Further areas of applicability will become apparent from the description provided herein. The description and specific examples in this summary are intended for purposes of illustration only and are not intended to limit the scope of the present disclosure.
The drawings described herein are for illustrative purposes only of selected embodiments and not all possible implementations, and are not intended to limit the scope of the present disclosure.
FIG. 1 is a schematic view of an alerting system according to the principles of the present teachings;
FIG. 2 is a perspective view of an alerting watch device according to some embodiments of the present teachings;
FIG. 3 is a schematic diagram of a control circuit;
FIG. 4 is a plan view of a visual display for use with the alerting watch device;
FIG. 5 is a schematic view of transmission protocol according to the principles of the present teachings;
FIG. 6 is a perspective view of a charger device according to the principles of the present teachings;
FIG. 6 is a front view of the charger device; and
FIG. 7 is a rear view of the charger device.
- DETAILED DESCRIPTION
Corresponding reference numerals indicate corresponding parts throughout the several views of the drawings.
Example embodiments are provided so that this disclosure will be thorough, and will fully convey the scope to those who are skilled in the art. Numerous specific details are set forth such as examples of specific components, devices, and methods, to provide a thorough understanding of embodiments of the present disclosure. It will be apparent to those skilled in the art that specific details need not be employed, that example embodiments may be embodied in many different forms and that neither should be construed to limit the scope of the disclosure.
The terminology used herein is for the purpose of describing particular example embodiments only and is not intended to be limiting. As used herein, the singular forms “a”, “an” and “the” may be intended to include the plural forms as well, unless the context clearly indicates otherwise. The terms “comprises,” “comprising,” “including,” and “having,” are inclusive and therefore specify the presence of stated features, integers, steps, operations, elements, and/or components, but do not preclude the presence or addition of one or more other features, integers, steps, operations, elements, components, and/or groups thereof. The method steps, processes, and operations described herein are not to be construed as necessarily requiring their performance in the particular order discussed or illustrated, unless specifically identified as an order of performance. It is also to be understood that additional or alternative steps may be employed.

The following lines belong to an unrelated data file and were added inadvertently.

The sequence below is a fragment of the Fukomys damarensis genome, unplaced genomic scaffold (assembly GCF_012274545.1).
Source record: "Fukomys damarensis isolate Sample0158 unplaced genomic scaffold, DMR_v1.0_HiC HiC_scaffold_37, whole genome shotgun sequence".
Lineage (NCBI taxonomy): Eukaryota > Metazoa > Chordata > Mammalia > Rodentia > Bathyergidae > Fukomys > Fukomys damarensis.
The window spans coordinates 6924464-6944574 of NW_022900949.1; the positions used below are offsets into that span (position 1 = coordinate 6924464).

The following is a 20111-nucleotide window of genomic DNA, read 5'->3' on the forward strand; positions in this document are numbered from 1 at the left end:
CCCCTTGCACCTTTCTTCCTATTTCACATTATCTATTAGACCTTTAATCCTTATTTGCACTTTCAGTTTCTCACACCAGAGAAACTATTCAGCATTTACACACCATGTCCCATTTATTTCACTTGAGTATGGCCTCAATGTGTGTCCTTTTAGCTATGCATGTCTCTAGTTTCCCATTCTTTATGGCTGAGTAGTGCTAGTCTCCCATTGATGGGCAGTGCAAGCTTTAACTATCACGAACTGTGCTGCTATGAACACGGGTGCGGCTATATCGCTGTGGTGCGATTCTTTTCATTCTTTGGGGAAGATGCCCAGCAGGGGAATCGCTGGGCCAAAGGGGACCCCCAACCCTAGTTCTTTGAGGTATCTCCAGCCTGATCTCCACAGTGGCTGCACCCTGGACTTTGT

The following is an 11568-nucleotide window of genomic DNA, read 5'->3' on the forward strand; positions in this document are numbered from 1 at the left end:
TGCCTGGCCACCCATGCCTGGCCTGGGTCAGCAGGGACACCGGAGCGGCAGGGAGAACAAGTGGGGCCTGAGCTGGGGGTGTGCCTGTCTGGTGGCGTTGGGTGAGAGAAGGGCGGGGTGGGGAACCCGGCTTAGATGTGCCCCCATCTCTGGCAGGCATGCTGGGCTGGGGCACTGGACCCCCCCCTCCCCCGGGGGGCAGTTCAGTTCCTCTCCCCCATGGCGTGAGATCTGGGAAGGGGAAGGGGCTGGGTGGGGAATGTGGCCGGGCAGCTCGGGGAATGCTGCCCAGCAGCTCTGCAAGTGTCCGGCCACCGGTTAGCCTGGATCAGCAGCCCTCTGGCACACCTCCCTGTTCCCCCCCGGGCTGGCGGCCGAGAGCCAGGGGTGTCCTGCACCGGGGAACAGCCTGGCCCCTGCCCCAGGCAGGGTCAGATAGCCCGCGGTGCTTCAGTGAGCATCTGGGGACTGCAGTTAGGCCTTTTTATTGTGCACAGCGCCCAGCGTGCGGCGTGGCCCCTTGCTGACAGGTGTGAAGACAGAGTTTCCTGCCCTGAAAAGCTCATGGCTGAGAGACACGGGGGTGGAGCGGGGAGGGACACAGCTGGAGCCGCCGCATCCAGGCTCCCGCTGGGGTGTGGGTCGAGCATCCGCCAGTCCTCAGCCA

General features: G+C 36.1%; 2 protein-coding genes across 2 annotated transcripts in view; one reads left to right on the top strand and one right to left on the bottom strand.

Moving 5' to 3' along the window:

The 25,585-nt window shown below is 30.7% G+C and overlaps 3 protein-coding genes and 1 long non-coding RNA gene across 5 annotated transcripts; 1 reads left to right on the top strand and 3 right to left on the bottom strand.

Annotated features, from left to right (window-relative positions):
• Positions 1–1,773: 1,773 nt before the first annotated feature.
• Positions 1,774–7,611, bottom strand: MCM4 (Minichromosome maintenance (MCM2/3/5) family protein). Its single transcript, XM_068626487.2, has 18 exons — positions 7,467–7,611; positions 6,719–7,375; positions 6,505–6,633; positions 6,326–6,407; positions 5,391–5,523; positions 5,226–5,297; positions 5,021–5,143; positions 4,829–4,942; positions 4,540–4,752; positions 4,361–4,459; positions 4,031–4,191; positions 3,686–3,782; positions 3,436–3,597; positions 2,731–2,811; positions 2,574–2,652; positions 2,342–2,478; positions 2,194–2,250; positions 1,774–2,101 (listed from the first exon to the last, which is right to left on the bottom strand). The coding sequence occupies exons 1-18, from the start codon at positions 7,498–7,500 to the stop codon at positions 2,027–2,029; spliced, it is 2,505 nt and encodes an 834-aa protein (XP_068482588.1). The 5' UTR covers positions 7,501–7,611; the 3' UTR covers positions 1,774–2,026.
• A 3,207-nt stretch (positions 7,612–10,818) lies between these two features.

When an element or layer is referred to as being “on”, “engaged to”, “connected to” or “coupled to” another element or layer, it may be directly on, engaged, connected or coupled to the other element or layer, or intervening elements or layers may be present. In contrast, when an element is referred to as being “directly on,” “directly engaged to”, “directly connected to” or “directly coupled to” another element or layer, there may be no intervening elements or layers present. Other words used to describe the relationship between elements should be interpreted in a like fashion (e.g., “between” versus “directly between,” “adjacent” versus “directly adjacent,” etc.). As used herein, the term “and/or”